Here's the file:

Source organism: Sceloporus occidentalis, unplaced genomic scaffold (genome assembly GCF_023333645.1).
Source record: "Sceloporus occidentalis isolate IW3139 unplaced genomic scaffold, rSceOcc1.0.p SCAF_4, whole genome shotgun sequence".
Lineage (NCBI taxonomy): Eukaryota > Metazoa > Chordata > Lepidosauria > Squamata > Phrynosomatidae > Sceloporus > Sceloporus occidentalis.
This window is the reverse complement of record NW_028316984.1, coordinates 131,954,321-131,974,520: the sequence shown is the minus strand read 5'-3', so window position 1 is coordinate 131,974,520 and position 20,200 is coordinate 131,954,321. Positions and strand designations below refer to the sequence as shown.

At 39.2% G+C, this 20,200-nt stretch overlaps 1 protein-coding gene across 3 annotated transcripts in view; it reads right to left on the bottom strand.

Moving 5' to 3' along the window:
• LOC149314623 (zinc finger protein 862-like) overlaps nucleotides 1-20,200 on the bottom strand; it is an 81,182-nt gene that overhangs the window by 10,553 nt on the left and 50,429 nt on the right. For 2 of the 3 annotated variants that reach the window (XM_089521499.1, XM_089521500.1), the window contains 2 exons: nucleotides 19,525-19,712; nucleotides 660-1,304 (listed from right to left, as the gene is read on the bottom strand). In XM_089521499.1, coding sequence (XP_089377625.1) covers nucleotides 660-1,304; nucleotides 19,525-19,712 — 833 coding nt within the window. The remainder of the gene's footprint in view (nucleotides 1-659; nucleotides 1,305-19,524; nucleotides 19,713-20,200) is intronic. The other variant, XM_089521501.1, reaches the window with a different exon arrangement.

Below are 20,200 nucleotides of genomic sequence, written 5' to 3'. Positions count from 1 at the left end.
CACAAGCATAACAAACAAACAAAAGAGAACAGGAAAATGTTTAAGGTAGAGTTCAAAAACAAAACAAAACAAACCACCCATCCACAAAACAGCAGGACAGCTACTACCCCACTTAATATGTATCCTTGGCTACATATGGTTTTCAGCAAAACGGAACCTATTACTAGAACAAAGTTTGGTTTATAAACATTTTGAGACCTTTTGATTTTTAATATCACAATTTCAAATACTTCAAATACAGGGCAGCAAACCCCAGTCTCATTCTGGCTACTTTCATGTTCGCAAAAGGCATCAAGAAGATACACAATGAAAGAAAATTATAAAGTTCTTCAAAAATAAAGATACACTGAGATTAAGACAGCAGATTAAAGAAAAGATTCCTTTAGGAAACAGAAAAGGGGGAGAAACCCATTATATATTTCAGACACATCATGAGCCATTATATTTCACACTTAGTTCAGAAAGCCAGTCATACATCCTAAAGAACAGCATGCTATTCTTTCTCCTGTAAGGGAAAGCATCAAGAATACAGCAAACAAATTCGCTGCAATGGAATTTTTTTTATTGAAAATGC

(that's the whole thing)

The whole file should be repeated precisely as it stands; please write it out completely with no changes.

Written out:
Source organism: Sceloporus occidentalis, unplaced genomic scaffold (genome assembly GCF_023333645.1).
Source record: "Sceloporus occidentalis isolate IW3139 unplaced genomic scaffold, rSceOcc1.0.p SCAF_4, whole genome shotgun sequence".
Lineage (NCBI taxonomy): Eukaryota > Metazoa > Chordata > Lepidosauria > Squamata > Phrynosomatidae > Sceloporus > Sceloporus occidentalis.
This window is the reverse complement of record NW_028316984.1, coordinates 131,954,321-131,974,520: the sequence shown is the minus strand read 5'-3', so window position 1 is coordinate 131,974,520 and position 20,200 is coordinate 131,954,321. Positions and strand designations below refer to the sequence as shown.

At 39.2% G+C, this 20,200-nt stretch overlaps 1 protein-coding gene across 3 annotated transcripts in view; it reads right to left on the bottom strand.

Moving 5' to 3' along the window:
• LOC149314623 (zinc finger protein 862-like) overlaps nucleotides 1-20,200 on the bottom strand; it is an 81,182-nt gene that overhangs the window by 10,553 nt on the left and 50,429 nt on the right. For 2 of the 3 annotated variants that reach the window (XM_089521499.1, XM_089521500.1), the window contains 2 exons: nucleotides 19,525-19,712; nucleotides 660-1,304 (listed from right to left, as the gene is read on the bottom strand). In XM_089521499.1, coding sequence (XP_089377625.1) covers nucleotides 660-1,304; nucleotides 19,525-19,712 — 833 coding nt within the window. The remainder of the gene's footprint in view (nucleotides 1-659; nucleotides 1,305-19,524; nucleotides 19,713-20,200) is intronic. The other variant, XM_089521501.1, reaches the window with a different exon arrangement.

Below are 20,200 nucleotides of genomic sequence, written 5' to 3'. Positions count from 1 at the left end.
CACAAGCATAACAAACAAACAAAAGAGAACAGGAAAATGTTTAAGGTAGAGTTCAAAAACAAAACAAAACAAACCACCCATCCACAAAACAGCAGGACAGCTACTACCCCACTTAATATGTATCCTTGGCTACATATGGTTTTCAGCAAAACGGAACCTATTACTAGAACAAAGTTTGGTTTATAAACATTTTGAGACCTTTTGATTTTTAATATCACAATTTCAAATACTTCAAATACAGGGCAGCAAACCCCAGTCTCATTCTGGCTACTTTCATGTTCGCAAAAGGCATCAAGAAGATACACAATGAAAGAAAATTATAAAGTTCTTCAAAAATAAAGATACACTGAGATTAAGACAGCAGATTAAAGAAAAGATTCCTTTAGGAAACAGAAAAGGGGGAGAAACCCATTATATATTTCAGACACATCATGAGCCATTATATTTCACACTTAGTTCAGAAAGCCAGTCATACATCCTAAAGAACAGCATGCTATTCTTTCTCCTGTAAGGGAAAGCATCAAGAATACAGCAAACAAATTCGCTGCAATGGAATTTTTTTTATTGAAAATGC